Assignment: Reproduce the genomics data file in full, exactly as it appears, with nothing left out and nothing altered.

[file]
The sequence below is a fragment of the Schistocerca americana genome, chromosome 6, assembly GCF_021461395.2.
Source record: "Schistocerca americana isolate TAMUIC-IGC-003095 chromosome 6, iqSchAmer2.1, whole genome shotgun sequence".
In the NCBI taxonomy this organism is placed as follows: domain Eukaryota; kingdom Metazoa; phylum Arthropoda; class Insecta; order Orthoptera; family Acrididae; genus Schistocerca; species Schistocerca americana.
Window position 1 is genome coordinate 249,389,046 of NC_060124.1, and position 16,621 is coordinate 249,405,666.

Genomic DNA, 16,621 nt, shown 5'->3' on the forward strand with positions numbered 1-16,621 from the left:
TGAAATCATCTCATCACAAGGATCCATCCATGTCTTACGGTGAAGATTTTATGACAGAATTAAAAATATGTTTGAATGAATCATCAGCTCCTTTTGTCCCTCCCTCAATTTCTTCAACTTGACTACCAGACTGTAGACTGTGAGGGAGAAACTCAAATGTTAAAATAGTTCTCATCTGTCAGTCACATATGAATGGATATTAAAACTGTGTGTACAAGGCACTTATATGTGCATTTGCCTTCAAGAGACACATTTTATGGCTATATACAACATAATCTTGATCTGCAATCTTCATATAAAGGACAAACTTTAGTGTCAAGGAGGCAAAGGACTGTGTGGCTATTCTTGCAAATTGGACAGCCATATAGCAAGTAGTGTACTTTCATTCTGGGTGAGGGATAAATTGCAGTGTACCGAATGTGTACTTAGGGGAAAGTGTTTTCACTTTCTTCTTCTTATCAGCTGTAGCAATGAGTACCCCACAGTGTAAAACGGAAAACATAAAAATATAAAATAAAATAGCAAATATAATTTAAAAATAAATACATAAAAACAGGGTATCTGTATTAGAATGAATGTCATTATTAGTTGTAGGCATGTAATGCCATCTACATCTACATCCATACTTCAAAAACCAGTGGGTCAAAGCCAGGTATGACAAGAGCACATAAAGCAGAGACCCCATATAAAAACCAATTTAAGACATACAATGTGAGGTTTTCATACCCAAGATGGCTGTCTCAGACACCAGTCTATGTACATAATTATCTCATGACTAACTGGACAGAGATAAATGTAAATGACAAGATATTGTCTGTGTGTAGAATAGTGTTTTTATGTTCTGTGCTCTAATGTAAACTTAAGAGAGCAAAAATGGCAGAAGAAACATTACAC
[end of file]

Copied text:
The sequence below is a fragment of the Schistocerca americana genome, chromosome 6, assembly GCF_021461395.2.
Source record: "Schistocerca americana isolate TAMUIC-IGC-003095 chromosome 6, iqSchAmer2.1, whole genome shotgun sequence".
In the NCBI taxonomy this organism is placed as follows: domain Eukaryota; kingdom Metazoa; phylum Arthropoda; class Insecta; order Orthoptera; family Acrididae; genus Schistocerca; species Schistocerca americana.
Window position 1 is genome coordinate 249,389,046 of NC_060124.1, and position 16,621 is coordinate 249,405,666.

Genomic DNA, 16,621 nt, shown 5'->3' on the forward strand with positions numbered 1-16,621 from the left:
TGAAATCATCTCATCACAAGGATCCATCCATGTCTTACGGTGAAGATTTTATGACAGAATTAAAAATATGTTTGAATGAATCATCAGCTCCTTTTGTCCCTCCCTCAATTTCTTCAACTTGACTACCAGACTGTAGACTGTGAGGGAGAAACTCAAATGTTAAAATAGTTCTCATCTGTCAGTCACATATGAATGGATATTAAAACTGTGTGTACAAGGCACTTATATGTGCATTTGCCTTCAAGAGACACATTTTATGGCTATATACAACATAATCTTGATCTGCAATCTTCATATAAAGGACAAACTTTAGTGTCAAGGAGGCAAAGGACTGTGTGGCTATTCTTGCAAATTGGACAGCCATATAGCAAGTAGTGTACTTTCATTCTGGGTGAGGGATAAATTGCAGTGTACCGAATGTGTACTTAGGGGAAAGTGTTTTCACTTTCTTCTTCTTATCAGCTGTAGCAATGAGTACCCCACAGTGTAAAACGGAAAACATAAAAATATAAAATAAAATAGCAAATATAATTTAAAAATAAATACATAAAAACAGGGTATCTGTATTAGAATGAATGTCATTATTAGTTGTAGGCATGTAATGCCATCTACATCTACATCCATACTTCAAAAACCAGTGGGTCAAAGCCAGGTATGACAAGAGCACATAAAGCAGAGACCCCATATAAAAACCAATTTAAGACATACAATGTGAGGTTTTCATACCCAAGATGGCTGTCTCAGACACCAGTCTATGTACATAATTATCTCATGACTAACTGGACAGAGATAAATGTAAATGACAAGATATTGTCTGTGTGTAGAATAGTGTTTTTATGTTCTGTGCTCTAATGTAAACTTAAGAGAGCAAAAATGGCAGAAGAAACATTACAC